Parallel Parking Mini Game
Two main part for this Parallel parking minigame. part 1 is the theory learning part: Show the above image, with instructions displayed: 1. Slowly and carefully reverse into the space, turning the steering wheel fully towards the curb. 2. When you can see the outside rear corner of the vehicle in front of your space, straighten your wheels as you continue to reverse. 3. Then turn the steering wheel fully toward the road to bring your vehicle in line with the curb. 4. If your vehicle is not parallel to the curb, drive forward to straighten. 5. When you are properly parked, set the parking brake and move the gear selector into park, or shift into first or reverse gear if your vehicle has a manual transmission. Turn off the engine. Remember to remove the key from the ignition. Check traffic before opening your door. Lock your vehicle.
part 2: practice
The user then plays the game by guiding a vehicle into a space, using their hands to pivot the vehicle and a pushing motion to alter the forward-backward motion of the car. This game rewards precision and develops spatial awareness of the vehicle.
Turn Signal Mini Game
This game teaches the user to use turn signals in sync with turns themselves, taking control of the turn itself out of their hands so they can focus on the signalling and develop this skill as a reaction to the movement of their vehicle, in a fun coordination game in the spirit of Dance Central or Dance Dance Revolution. Instructions for how the game is played is in the image.
Kinect Joy Ride XBox 360 Game http://www.gamespot.com/kinect-joy-ride/videos/kinect-joy-ride-video-review-6283879/
Analysis: Target User Group: The target user groups of "Kinect Joy Ride" are people who like to play game and have fun, while our target user group is those anxious drivers; thus, our target group is more specific to anxious drivers but not those who just want to have fun from game.
Functionality: This Kinect Joy Ride Game provide users the ultimately fun, wile our proposed idea will improve user's drive skill which will help the user in its real life.
Usability: The background of this Kinect game is too fancy and full of non-realistic, wile our driving simulator will make the background as realistic as possible and making the using thought they driving in the real road.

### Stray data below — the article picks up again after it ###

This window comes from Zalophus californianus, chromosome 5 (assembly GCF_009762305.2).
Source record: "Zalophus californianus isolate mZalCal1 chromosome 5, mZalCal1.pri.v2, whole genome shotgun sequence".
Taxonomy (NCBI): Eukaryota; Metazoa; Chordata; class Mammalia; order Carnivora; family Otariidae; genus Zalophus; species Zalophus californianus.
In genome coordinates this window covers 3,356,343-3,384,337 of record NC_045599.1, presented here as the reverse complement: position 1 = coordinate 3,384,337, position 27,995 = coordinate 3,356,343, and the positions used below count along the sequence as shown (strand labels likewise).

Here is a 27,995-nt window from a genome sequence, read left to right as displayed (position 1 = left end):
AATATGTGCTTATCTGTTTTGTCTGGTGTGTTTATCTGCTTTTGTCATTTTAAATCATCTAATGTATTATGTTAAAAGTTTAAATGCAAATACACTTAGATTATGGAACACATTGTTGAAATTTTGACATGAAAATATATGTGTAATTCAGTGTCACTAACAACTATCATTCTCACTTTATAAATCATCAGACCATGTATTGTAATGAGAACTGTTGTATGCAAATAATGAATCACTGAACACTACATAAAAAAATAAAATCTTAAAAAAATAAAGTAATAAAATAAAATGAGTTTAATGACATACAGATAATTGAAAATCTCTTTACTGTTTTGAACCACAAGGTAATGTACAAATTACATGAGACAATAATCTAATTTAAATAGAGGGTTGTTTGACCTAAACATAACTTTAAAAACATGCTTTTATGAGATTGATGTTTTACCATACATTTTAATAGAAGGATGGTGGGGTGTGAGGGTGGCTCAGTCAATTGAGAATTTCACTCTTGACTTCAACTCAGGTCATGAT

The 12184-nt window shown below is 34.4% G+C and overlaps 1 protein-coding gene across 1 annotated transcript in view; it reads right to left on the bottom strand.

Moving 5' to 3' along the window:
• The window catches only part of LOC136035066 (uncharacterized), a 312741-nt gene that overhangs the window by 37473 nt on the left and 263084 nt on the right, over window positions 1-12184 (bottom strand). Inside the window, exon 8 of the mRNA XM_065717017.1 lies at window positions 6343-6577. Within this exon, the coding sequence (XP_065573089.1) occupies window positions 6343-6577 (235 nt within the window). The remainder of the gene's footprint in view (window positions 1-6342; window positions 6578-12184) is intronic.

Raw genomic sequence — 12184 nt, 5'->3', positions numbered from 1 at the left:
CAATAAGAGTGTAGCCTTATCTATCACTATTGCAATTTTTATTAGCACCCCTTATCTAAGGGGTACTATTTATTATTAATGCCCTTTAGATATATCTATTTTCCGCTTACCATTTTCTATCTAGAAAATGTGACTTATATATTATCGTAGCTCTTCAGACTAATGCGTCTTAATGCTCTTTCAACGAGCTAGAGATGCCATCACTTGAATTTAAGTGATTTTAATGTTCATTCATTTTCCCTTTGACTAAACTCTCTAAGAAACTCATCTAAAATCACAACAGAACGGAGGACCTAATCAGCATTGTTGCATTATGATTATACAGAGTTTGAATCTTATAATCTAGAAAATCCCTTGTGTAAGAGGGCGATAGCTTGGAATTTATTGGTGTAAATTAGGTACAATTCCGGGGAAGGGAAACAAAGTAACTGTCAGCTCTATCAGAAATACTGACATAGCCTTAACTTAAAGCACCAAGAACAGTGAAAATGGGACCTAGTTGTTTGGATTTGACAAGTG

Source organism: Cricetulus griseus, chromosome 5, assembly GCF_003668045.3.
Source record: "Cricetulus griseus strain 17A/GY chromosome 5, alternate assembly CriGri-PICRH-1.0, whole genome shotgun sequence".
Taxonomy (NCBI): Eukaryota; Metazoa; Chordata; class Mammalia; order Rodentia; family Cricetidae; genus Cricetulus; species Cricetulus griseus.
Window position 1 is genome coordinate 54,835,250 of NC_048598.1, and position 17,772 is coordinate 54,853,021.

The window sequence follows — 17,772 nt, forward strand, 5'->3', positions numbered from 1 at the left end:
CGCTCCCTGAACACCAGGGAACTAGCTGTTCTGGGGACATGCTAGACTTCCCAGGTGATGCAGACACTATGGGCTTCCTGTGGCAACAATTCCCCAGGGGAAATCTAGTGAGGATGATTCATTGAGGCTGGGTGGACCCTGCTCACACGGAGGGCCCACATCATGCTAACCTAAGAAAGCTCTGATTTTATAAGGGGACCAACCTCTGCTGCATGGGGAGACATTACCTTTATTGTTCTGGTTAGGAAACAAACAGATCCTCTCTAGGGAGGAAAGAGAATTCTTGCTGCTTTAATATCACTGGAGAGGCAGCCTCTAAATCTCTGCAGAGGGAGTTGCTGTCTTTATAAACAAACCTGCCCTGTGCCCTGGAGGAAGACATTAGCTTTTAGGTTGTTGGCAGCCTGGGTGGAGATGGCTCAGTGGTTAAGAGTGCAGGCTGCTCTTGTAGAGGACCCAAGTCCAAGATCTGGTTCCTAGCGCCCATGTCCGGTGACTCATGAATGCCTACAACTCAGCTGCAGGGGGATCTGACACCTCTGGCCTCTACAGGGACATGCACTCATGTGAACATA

Summary:After observing the Kinect Joy Ride Game, we found that the functionalities offered by this game was different from our driving simulator. The Jay Ride Game bring fun and exited time to users, the users will never learn thing from playing this game. However, our simulator teach users how to react correctly during driving.
Kinect GEL Ride http://www.youtube.com/watch?v=KWbLOFGSEDo
Analysis: Target User Group: The target user groups of "Kinect GEL Ride" are people who like to play car race game, while our target user group is those anxious drivers; thus, our target group is totally different from the car race game. one group is the people who is anxious on driving, while the other is the people who cry on speeding.
Functionality: This Kinect GEL Ride Game bring the users to the car race environment, wile our driving simulator bring the users to the environment that as close to real world as possible .
Usability: In Kinect GEL Ride, the hands and foot control of the car is not fully utilized when the player driving, wile our driving simulator will make the user control the direction of the car by hands and speed of the car by foot.
Summary:After observing the Kinect Joy Ride Game, we found that the functionalities offered by this game was different from our driving simulator. The Kinect GEL Game bring fun and exited time to users, the users will never learn thing from playing this game. However, our simulator teach users how to react correctly during driving.